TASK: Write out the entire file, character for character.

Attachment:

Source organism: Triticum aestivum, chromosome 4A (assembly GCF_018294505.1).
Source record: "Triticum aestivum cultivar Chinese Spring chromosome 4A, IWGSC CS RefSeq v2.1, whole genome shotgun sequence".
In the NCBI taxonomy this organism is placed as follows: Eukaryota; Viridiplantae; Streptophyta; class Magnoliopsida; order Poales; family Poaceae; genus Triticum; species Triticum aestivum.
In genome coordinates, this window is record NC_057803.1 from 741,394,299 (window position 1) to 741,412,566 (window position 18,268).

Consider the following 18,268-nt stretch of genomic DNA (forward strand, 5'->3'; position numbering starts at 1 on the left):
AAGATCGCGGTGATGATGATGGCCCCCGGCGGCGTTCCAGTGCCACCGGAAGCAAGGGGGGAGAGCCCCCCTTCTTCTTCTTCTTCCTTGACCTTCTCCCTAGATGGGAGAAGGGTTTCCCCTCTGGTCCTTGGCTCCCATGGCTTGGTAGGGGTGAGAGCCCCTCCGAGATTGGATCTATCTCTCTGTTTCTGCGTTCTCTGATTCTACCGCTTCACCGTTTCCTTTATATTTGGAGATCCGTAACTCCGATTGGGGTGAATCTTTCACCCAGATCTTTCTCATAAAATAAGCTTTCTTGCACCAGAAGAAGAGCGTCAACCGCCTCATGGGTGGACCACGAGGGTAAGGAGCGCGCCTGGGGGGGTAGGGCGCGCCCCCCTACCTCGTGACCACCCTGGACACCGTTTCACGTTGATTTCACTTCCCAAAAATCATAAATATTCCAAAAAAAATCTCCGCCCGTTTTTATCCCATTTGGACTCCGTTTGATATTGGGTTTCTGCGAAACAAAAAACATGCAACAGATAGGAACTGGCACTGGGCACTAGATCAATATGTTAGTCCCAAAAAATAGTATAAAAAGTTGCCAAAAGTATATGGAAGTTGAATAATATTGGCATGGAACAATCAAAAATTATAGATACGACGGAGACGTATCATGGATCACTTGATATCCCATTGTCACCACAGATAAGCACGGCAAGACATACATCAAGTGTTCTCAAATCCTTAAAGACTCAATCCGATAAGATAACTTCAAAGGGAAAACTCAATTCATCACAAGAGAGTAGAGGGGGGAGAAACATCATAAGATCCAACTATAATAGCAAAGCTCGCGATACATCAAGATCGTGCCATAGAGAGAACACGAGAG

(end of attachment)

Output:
Source organism: Triticum aestivum, chromosome 4A (assembly GCF_018294505.1).
Source record: "Triticum aestivum cultivar Chinese Spring chromosome 4A, IWGSC CS RefSeq v2.1, whole genome shotgun sequence".
In the NCBI taxonomy this organism is placed as follows: Eukaryota; Viridiplantae; Streptophyta; class Magnoliopsida; order Poales; family Poaceae; genus Triticum; species Triticum aestivum.
In genome coordinates, this window is record NC_057803.1 from 741,394,299 (window position 1) to 741,412,566 (window position 18,268).

Consider the following 18,268-nt stretch of genomic DNA (forward strand, 5'->3'; position numbering starts at 1 on the left):
AAGATCGCGGTGATGATGATGGCCCCCGGCGGCGTTCCAGTGCCACCGGAAGCAAGGGGGGAGAGCCCCCCTTCTTCTTCTTCTTCCTTGACCTTCTCCCTAGATGGGAGAAGGGTTTCCCCTCTGGTCCTTGGCTCCCATGGCTTGGTAGGGGTGAGAGCCCCTCCGAGATTGGATCTATCTCTCTGTTTCTGCGTTCTCTGATTCTACCGCTTCACCGTTTCCTTTATATTTGGAGATCCGTAACTCCGATTGGGGTGAATCTTTCACCCAGATCTTTCTCATAAAATAAGCTTTCTTGCACCAGAAGAAGAGCGTCAACCGCCTCATGGGTGGACCACGAGGGTAAGGAGCGCGCCTGGGGGGGTAGGGCGCGCCCCCCTACCTCGTGACCACCCTGGACACCGTTTCACGTTGATTTCACTTCCCAAAAATCATAAATATTCCAAAAAAAATCTCCGCCCGTTTTTATCCCATTTGGACTCCGTTTGATATTGGGTTTCTGCGAAACAAAAAACATGCAACAGATAGGAACTGGCACTGGGCACTAGATCAATATGTTAGTCCCAAAAAATAGTATAAAAAGTTGCCAAAAGTATATGGAAGTTGAATAATATTGGCATGGAACAATCAAAAATTATAGATACGACGGAGACGTATCATGGATCACTTGATATCCCATTGTCACCACAGATAAGCACGGCAAGACATACATCAAGTGTTCTCAAATCCTTAAAGACTCAATCCGATAAGATAACTTCAAAGGGAAAACTCAATTCATCACAAGAGAGTAGAGGGGGGAGAAACATCATAAGATCCAACTATAATAGCAAAGCTCGCGATACATCAAGATCGTGCCATAGAGAGAACACGAGAG